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Gender pay gap – How is the rail industry performing?

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New legislation has made it compulsory for all companies in the UK employing more than 250 members of staff to publish details of the gender pay gap within their organisations.

By the end of March 2018, all organisations that fell into this bracket had to publish their 2017 statistics. However, there are many companies with fewer than 250 employees who have voluntarily submitted figures.

At the click of a button, you can now find out whether a particular company has been paying female staff less or more, on average, than their male colleagues.

How is it measured?

Companies have been publishing mean and median measures to illustrate the difference between the gross hourly earnings of male and female employees.

Imagine you were to line up every employee from the lowest paid to the highest earners. The median value, in effect, compares the pay of the middle-earning man and woman, while the mean value takes an average of all the salaries from the lowest to the highest paid.

The median value is often cited over the mean in relation to the gender pay gap because the mean can be skewed by high executive salaries.

As well as looking at hourly pay, the reports also illustrate what proportion of women receive bonuses and what that company’s gender bonus gap is.

How does the rail industry compare?

The Office for National Statistics’ (ONS) Annual Survey of Hours and Earnings, which was published in October 2017, put the national median pay gap at 9.1 per cent for full-time employees and 18.4 per cent when including part-time workers.

RailStaff’s analysis of all 10,343 companies to submit details to date, including those that published figures after the deadline, suggests the national median figure could actually be around 9.4 per cent. In simple terms, this would mean women are receiving £0.91 for every £1 being paid to male employees.

Network Rail falls between these figures on 11 per cent, but the supply chain has a bit more work to do.

Excluding joint ventures and Carillion, the remaining 16 companies included on Network Rail’s most recent top 20 suppliers list have all published gender pay gap details. Only three companies reported gaps below 9.4 per cent; four companies were below the 18.4 per cent ONS average. Many were above 30 per cent, and in one organisation women were being paid just over half of what the men were.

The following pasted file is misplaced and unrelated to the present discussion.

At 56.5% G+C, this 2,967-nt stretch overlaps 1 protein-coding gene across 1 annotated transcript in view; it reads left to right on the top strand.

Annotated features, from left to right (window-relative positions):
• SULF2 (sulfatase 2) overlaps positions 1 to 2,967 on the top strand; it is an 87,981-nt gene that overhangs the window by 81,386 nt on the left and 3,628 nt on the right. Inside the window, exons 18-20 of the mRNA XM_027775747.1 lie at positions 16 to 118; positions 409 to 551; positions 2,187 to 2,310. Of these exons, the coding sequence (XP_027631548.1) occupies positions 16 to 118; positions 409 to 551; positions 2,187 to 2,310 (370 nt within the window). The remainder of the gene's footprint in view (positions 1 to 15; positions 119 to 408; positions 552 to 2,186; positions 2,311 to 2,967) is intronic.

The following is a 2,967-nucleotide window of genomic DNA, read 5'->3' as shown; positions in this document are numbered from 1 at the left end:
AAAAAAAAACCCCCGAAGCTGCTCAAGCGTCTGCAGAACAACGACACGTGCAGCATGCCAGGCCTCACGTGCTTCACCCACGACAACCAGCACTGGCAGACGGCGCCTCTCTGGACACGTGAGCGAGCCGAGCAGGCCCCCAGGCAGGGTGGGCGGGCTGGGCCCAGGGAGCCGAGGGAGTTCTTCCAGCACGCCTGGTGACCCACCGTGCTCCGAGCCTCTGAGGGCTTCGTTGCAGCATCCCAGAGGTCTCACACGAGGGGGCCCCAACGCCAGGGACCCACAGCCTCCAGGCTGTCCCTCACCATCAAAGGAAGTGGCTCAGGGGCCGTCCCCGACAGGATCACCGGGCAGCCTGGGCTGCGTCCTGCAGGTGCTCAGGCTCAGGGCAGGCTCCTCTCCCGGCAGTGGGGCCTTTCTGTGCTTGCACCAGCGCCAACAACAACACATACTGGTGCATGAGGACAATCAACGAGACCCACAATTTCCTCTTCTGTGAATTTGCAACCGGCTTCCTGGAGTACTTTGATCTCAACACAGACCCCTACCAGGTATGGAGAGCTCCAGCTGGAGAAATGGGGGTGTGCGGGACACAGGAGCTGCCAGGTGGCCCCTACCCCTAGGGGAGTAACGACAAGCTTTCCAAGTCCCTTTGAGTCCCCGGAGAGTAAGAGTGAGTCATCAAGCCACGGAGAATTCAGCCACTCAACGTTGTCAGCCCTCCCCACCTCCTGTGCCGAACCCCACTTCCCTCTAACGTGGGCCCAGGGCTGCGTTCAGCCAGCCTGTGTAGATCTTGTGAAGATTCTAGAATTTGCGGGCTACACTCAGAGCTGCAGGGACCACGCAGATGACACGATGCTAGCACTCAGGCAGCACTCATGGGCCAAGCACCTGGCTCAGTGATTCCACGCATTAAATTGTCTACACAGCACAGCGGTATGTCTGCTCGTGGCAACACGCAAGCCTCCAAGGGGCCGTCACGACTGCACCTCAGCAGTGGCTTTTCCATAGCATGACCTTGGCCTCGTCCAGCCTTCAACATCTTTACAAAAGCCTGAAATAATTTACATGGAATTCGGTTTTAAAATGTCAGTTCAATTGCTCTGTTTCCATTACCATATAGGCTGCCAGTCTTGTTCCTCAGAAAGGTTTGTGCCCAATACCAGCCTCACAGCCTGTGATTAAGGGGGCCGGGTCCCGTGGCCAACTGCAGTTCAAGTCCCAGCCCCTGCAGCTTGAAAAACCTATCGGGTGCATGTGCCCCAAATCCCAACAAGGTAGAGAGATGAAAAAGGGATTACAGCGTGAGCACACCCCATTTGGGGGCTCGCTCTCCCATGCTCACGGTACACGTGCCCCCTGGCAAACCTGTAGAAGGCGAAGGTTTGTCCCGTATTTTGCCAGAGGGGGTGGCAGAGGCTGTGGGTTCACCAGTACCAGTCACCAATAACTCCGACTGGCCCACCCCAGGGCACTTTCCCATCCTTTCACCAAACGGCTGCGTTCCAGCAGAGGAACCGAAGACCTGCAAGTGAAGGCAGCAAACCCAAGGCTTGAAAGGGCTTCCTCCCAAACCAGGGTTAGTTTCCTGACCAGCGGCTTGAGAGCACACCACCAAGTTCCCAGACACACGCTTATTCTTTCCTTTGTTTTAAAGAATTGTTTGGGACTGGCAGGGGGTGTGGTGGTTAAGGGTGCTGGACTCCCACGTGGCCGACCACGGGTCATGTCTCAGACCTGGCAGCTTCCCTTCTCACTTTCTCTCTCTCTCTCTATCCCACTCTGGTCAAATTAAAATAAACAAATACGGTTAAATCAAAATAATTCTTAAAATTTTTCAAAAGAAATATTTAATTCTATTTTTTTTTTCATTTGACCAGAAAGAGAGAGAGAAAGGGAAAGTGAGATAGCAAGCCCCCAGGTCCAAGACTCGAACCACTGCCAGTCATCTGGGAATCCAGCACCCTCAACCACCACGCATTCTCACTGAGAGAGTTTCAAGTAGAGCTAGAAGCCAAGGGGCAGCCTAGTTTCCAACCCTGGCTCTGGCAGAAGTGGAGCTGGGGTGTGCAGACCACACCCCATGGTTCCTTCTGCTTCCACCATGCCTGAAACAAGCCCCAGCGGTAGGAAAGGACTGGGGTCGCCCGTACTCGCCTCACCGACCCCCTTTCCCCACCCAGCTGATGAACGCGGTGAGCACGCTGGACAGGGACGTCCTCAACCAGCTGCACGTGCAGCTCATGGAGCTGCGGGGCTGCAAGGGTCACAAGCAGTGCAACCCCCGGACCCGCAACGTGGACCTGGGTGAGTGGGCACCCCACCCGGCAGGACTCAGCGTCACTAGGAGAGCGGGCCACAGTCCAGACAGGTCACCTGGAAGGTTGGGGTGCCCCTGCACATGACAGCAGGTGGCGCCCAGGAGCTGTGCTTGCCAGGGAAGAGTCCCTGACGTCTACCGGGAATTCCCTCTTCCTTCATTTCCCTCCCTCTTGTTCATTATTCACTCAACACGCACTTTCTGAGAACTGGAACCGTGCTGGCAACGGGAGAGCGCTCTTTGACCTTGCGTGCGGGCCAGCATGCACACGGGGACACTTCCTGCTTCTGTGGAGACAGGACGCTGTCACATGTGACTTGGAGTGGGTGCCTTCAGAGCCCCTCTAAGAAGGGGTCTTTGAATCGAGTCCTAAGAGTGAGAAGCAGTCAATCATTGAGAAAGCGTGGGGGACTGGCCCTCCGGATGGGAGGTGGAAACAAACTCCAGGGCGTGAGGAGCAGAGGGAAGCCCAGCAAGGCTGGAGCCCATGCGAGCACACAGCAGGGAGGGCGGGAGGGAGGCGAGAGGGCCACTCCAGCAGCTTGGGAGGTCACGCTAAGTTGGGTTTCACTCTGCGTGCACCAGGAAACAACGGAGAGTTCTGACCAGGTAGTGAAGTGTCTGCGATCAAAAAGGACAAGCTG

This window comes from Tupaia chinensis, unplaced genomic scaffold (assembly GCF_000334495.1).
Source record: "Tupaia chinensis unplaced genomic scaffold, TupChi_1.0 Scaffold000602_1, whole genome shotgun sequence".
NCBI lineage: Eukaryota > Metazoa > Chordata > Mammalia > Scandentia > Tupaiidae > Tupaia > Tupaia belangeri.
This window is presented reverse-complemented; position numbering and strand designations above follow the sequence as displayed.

Train operators fared slightly better. The average pay gap among 17 train operators we found to have published details was around 20 per cent. This list included Heathrow Express, which was the only operator we found to pay women more than men.

What does it tell us?

While the data gives us an accurate picture of how well women are represented across the industry, it has its limitations.

The data doesn’t compare pay like-for-like. Although it indicates that in most cases women are being paid less than men on average, it doesn’t necessarily mean they are being paid less to do the same job. Women are also more likely to work part time and, unlike the ONS data, the new figures don’t take this into account.

The data also shows that having a higher percentage of female staff won’t necessarily result in a lower gender pay gap. Companies with the lowest pay gaps had women well represented at all levels of the business while some of the largest gaps were at businesses where the majority of female staff were employed in lower-paying roles.

How should employers react?

Many of the employers with the highest pay gaps are in industries with a historical gender imbalance. The challenge for these companies is to continue to encourage more women into the sector and ensure that female staff are supported and inspired to progress into senior roles.

To find out how your company compares, visit gender-pay-gap.service.gov.uk

Contains public sector information licensed under the Open Government Licence v3.0.

Photo: Morsa Images/ iStock

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